And if, as has been suggested, HRC had switched her strategy from talking about Trump’s manifest unfitness to office to a pitch that she was on their side, would that have sold?

“They feel like this is a forgotten area that’s suffering, that has been forgotten by Columbus and Washington and then they hear someone say, we can turn this place around, they feel it viscerally.” And he feared that the national Democratic Party did not realize how little it could afford such a loss, or even realize how well it had those voters in the fold as recently as 2012. “I’m a believer in the Democratic coalition, but they’re writing off folks and it’s going to hurt them,” he said. “To write them off is reckless.”

Again, in what way had the Democratic coalition been “writing off” these people? It wasn’t the Democratic coalition who stymied actual stimulus spending in 2009. It wasn’t the Democratic coalition that hamstrung the Affordable Care Act so that Republican governors could refuse to take FREE MONEY! to implement it. I wish there was a political fix for these folks but the fact is that, more than anything else, they have been victimized by a stratagem through which people refused to allow government to work and then blamed it for being ineffective. Old dog, as the late Ms. Ivins used to say, still hunts.

And, of course, there is the Other Thing.

Jones, 30, who worked part-time at a pizza shop and delivering medicines to nursing homes, joked at first that his vote for Obama might have had to do with his having been doing a lot of drugs at the time. He grew serious when he talked about how much the Black Lives Matter protests against shootings by police officers grated on him. Chicago was experiencing soaring homicide rates, he said — why weren’t more people talking about that?

People were. Lots of people were. The quick retort to people (like me) who argue that nativist racism played a decisive role in the election generally point to counties that voted for Obama in 2008 (and, occasionally, in 2012, too) but flipped to Trump in 2016. This, they say, is proof that the vague sense of having been “written off” in those places was a more powerful motivator there than race. But I tend to agree with Jamelle Bouie, who wrote that a big part of the reason these places went for Obama was that neither John McCain nor Mitt Romney were racially inflammatory enough. That, in this painful area, they didn’t “tell it like it is.” Trump did. Via Slate:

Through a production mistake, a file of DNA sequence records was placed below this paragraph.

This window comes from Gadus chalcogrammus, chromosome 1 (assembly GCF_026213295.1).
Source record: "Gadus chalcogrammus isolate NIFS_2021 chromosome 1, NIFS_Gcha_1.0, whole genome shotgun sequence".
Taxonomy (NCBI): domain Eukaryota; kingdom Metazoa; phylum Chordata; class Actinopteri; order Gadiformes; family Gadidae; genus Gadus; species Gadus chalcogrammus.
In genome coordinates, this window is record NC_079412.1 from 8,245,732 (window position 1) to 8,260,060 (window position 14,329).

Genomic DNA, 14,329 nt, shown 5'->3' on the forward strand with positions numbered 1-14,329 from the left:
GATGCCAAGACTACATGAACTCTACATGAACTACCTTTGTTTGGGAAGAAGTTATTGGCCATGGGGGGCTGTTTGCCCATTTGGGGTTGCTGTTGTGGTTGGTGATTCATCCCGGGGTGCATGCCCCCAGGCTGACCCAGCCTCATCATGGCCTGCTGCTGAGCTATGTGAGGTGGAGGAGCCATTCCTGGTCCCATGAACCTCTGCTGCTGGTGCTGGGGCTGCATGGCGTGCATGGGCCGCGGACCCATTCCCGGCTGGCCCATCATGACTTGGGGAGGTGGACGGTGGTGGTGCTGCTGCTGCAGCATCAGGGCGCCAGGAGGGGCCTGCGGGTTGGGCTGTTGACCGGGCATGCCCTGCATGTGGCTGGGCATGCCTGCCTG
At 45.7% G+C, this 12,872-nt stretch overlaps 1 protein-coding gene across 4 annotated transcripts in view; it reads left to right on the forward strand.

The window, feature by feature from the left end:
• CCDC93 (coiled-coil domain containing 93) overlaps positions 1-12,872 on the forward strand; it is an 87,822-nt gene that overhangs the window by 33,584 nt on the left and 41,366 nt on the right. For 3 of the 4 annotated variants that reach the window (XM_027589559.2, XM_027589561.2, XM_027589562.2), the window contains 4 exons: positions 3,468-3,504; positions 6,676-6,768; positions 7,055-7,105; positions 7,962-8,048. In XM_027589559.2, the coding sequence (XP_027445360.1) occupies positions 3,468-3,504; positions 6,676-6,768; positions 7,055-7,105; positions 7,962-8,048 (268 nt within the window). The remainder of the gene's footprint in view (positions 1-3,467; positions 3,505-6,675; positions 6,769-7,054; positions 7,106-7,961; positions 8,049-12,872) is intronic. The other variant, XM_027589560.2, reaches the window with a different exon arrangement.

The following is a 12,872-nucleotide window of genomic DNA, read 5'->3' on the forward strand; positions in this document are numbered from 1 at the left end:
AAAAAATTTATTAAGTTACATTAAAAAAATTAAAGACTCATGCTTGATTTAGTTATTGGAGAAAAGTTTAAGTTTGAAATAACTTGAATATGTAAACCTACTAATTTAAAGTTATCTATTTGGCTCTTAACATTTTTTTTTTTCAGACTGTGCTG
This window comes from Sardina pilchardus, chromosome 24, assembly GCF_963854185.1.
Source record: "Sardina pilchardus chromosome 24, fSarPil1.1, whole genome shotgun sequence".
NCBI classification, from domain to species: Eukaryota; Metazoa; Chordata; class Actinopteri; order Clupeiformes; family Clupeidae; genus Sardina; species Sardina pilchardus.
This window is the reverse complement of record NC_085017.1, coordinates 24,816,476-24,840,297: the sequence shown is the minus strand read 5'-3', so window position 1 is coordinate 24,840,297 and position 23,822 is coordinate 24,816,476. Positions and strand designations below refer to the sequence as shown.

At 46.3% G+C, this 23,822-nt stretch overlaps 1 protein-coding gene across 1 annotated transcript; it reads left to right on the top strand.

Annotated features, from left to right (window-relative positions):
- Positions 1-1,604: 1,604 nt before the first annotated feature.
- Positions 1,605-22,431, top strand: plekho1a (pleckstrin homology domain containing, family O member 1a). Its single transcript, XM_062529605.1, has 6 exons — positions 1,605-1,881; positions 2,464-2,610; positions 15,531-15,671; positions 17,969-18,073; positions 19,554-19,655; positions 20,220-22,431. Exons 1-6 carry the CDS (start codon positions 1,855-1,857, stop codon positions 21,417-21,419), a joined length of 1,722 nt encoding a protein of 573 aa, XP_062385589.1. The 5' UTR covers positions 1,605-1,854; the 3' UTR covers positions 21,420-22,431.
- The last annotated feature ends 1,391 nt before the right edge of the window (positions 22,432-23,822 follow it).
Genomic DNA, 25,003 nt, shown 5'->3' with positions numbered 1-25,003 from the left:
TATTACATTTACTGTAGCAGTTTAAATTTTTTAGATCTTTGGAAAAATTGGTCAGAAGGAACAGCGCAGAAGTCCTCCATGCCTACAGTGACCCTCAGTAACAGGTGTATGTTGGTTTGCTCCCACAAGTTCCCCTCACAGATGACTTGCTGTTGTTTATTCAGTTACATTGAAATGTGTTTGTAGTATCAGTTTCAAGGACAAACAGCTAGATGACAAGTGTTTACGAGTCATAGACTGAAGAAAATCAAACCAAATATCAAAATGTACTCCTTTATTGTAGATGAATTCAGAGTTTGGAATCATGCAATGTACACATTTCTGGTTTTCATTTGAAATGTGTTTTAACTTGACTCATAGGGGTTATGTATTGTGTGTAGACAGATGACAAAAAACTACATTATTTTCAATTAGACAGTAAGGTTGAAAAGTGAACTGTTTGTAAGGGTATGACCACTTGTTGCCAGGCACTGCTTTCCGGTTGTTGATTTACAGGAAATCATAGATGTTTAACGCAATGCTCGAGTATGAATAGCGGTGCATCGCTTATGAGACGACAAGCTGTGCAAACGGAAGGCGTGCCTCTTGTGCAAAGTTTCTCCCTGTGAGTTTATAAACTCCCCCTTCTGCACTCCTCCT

There’s an easy rejoinder here: How can this be about race when Trump won some Obama voters? There’s an equally easy answer: John McCain indulged racial fears, and Mitt Romney played on racial resentment, but they refused to go further. To borrow from George Wallace, they refused to cry “nigger.” This is important. By rejecting the politics of explicit racism and white backlash, they moved the political battleground to nominally colorblind concerns. Race was still a part of these clashes—it’s unavoidable—but neither liberals nor conservatives would litigate the idea of a pluralistic, multiracial democracy. Looking back, I thought this meant we had a consensus. It appears, instead, that we had a detente. And Trump shattered it.

Those people who felt “forgotten” and “left behind”? Where do they stand on right-to-work laws? Where do they stand on voter suppression laws, which go out of their way to prevent a solid voting bloc of white and black working-class voters? Where do they really stand on trade, with Bernie Sanders or with the Wal-Mart to which they go every weekend?

I would like someone to convince me that economic populism without the accelerant of racial animosity would have changed the results materially on Tuesday. It never has before. The Jacksonian Democrats successfully rebelled against the effete establishment and the eastern speculators, and some of them even embraced the new white immigrants from Europe, but they did so while being stalwart defenders of the slave power and by conducting genocide by a number of means against the indigenous populations of North America. Under the Jackson administration, the Southerners took every opportunity to hijack lands that belonged to the Creek and Cherokee peoples and ol’ Andy, who got all up in John C. Calhoun’s grill when that worthy threatened nullification over the tariff, found his inner Tenther when it came to land grabs by the Georgia legislature. The reason he had the political space to do so was because Americans considered the Native peoples less than human. That was how populism worked back then.